Of all the fun varieties, flavors, and sounds across all harmonicas, there are two that get used far more than any of the others:
- Diatonic Harmonicas are by far the most popular, and truly what people think of when they think of a Harmonica. They have all the notes of a single scale, so nearly all Harmonica Players end up with multiple Diatonic Harmonicas to have one in each key. It’s prominent in Rock, Blues, Country, and many other Genres of music. This is definitely they way to go if you are just Learning to Play Harmonica
- Chromatic Harmonicas are Unique in that they have many more notes, which stretch across the whole chromatic scale. They require a little more discernment on which note to play since there’s an option to play so many more notes and not all the notes are in the same scale. These tend to be pretty big harmonicas, and fairly less known except to those who have a base level knowledge around the instrument and variations. Those who learn to play the Chromatic are often found playing Jazz, and it is an astounding thing to witness.
The Diatonic and Chromatic Harmonica Difference is the notes available. The difference in those who play which one is skill level and music theory knowledge.
What Harmonica Should I Buy?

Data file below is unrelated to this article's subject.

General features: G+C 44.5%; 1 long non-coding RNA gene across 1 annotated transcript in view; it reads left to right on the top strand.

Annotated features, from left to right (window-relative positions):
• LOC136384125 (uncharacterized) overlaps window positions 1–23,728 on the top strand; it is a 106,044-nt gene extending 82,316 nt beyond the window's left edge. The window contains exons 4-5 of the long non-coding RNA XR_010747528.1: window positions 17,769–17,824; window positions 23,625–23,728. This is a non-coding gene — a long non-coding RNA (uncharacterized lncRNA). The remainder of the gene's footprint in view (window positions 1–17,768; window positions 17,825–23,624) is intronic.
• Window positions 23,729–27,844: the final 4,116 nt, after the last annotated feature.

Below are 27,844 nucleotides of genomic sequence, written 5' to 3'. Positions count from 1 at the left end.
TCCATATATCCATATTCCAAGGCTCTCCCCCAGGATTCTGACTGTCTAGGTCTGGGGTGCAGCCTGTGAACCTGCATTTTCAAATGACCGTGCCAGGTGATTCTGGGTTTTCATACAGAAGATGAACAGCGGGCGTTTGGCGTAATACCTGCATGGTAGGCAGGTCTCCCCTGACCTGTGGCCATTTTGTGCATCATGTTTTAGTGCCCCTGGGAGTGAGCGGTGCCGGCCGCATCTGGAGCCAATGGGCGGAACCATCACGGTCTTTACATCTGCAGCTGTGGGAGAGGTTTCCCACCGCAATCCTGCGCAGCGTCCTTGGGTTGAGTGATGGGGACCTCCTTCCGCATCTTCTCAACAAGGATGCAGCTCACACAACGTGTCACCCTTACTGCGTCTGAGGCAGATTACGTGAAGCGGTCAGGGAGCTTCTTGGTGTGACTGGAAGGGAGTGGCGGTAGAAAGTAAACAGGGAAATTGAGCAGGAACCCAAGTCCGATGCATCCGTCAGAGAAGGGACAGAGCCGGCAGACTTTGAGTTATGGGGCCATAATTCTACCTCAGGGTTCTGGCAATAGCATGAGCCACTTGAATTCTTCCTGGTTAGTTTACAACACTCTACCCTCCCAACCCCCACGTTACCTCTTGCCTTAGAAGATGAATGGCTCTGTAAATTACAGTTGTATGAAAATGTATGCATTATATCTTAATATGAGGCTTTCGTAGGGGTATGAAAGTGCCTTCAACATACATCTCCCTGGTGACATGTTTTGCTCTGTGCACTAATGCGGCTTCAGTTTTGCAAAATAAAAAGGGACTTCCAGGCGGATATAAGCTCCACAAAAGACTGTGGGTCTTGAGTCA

After all that, you may still be asking Which Harmonica should I buy? or What is a Good Harmonica to buy?
Allow us to be your Harmonica Guide on your journey of learning all about this wondrous little instrument!
The link just above has all you need to make your confident, educated harmonica purchase!
One thing to keep in the front of your mind is the sacrifice you might be making if you choose to save money on your Harmonica Purchase and go with a Cheaper Harmonica. Know the risks of going too cheap, and the benefits of spending those extra few dollars on your new harmonica. Here are some Tips and Tricks for how to decide your budget when buying a harmonica, whether it’s your first, fifth, or hundredth harmonica!
Of course, understanding that cheaper harmonicas are more susceptible to breaking, you may want to familiarize yourself with how to fix a harmonica if you plan on saving a few bucks by buying the cheaper option. Here is where you can learn to problem solve with your instrument and even fix it yourself.
Not A Harmonica
A common mistake is to mix up many other small, wind instruments with harmonicas. Those keyboards you blow into, those are melodicas, not harmonicas. Though they do make some fun music, they are definitely in their own category. Kazoos are not harmonicas either; those are the plastic humming toys you found in your party favor bag when you were a kid.
These are all too common of mistakes, and that’s ok. We’re here to provide some clarifying information.